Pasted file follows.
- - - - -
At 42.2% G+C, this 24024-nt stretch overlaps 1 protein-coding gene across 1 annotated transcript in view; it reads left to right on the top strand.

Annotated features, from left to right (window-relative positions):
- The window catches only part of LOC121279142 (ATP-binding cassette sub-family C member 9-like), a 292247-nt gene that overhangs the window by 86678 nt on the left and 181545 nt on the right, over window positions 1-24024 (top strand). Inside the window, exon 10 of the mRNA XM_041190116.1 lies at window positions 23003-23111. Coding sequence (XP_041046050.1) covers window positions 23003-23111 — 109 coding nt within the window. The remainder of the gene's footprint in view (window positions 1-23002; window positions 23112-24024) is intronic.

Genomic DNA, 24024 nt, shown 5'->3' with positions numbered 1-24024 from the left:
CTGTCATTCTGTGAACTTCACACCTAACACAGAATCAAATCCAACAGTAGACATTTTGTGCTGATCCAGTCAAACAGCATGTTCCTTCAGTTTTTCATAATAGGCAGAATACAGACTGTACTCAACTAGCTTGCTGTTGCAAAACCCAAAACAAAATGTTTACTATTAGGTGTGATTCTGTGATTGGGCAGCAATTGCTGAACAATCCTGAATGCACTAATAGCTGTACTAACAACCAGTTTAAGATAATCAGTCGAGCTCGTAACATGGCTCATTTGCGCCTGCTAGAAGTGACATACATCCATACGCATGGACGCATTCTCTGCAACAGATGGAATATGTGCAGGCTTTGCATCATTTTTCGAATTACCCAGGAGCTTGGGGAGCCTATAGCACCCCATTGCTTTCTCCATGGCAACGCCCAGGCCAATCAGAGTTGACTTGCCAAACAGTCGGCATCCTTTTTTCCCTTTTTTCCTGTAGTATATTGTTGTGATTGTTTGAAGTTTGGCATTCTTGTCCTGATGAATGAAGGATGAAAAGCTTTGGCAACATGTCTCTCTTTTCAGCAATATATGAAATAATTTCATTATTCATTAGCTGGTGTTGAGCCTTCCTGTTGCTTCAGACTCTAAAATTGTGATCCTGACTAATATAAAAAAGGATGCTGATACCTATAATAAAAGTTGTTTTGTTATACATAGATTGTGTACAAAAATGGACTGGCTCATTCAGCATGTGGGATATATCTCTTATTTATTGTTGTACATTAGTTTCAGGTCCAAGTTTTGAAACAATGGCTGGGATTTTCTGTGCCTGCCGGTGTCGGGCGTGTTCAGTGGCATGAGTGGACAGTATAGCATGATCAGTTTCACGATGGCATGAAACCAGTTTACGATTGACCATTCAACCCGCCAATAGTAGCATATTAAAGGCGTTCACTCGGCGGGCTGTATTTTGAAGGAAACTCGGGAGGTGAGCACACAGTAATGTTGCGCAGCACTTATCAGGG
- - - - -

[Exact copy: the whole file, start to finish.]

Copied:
At 42.2% G+C, this 24024-nt stretch overlaps 1 protein-coding gene across 1 annotated transcript in view; it reads left to right on the top strand.

Annotated features, from left to right (window-relative positions):
- The window catches only part of LOC121279142 (ATP-binding cassette sub-family C member 9-like), a 292247-nt gene that overhangs the window by 86678 nt on the left and 181545 nt on the right, over window positions 1-24024 (top strand). Inside the window, exon 10 of the mRNA XM_041190116.1 lies at window positions 23003-23111. Coding sequence (XP_041046050.1) covers window positions 23003-23111 — 109 coding nt within the window. The remainder of the gene's footprint in view (window positions 1-23002; window positions 23112-24024) is intronic.

Genomic DNA, 24024 nt, shown 5'->3' with positions numbered 1-24024 from the left:
CTGTCATTCTGTGAACTTCACACCTAACACAGAATCAAATCCAACAGTAGACATTTTGTGCTGATCCAGTCAAACAGCATGTTCCTTCAGTTTTTCATAATAGGCAGAATACAGACTGTACTCAACTAGCTTGCTGTTGCAAAACCCAAAACAAAATGTTTACTATTAGGTGTGATTCTGTGATTGGGCAGCAATTGCTGAACAATCCTGAATGCACTAATAGCTGTACTAACAACCAGTTTAAGATAATCAGTCGAGCTCGTAACATGGCTCATTTGCGCCTGCTAGAAGTGACATACATCCATACGCATGGACGCATTCTCTGCAACAGATGGAATATGTGCAGGCTTTGCATCATTTTTCGAATTACCCAGGAGCTTGGGGAGCCTATAGCACCCCATTGCTTTCTCCATGGCAACGCCCAGGCCAATCAGAGTTGACTTGCCAAACAGTCGGCATCCTTTTTTCCCTTTTTTCCTGTAGTATATTGTTGTGATTGTTTGAAGTTTGGCATTCTTGTCCTGATGAATGAAGGATGAAAAGCTTTGGCAACATGTCTCTCTTTTCAGCAATATATGAAATAATTTCATTATTCATTAGCTGGTGTTGAGCCTTCCTGTTGCTTCAGACTCTAAAATTGTGATCCTGACTAATATAAAAAAGGATGCTGATACCTATAATAAAAGTTGTTTTGTTATACATAGATTGTGTACAAAAATGGACTGGCTCATTCAGCATGTGGGATATATCTCTTATTTATTGTTGTACATTAGTTTCAGGTCCAAGTTTTGAAACAATGGCTGGGATTTTCTGTGCCTGCCGGTGTCGGGCGTGTTCAGTGGCATGAGTGGACAGTATAGCATGATCAGTTTCACGATGGCATGAAACCAGTTTACGATTGACCATTCAACCCGCCAATAGTAGCATATTAAAGGCGTTCACTCGGCGGGCTGTATTTTGAAGGAAACTCGGGAGGTGAGCACACAGTAATGTTGCGCAGCACTTATCAGGG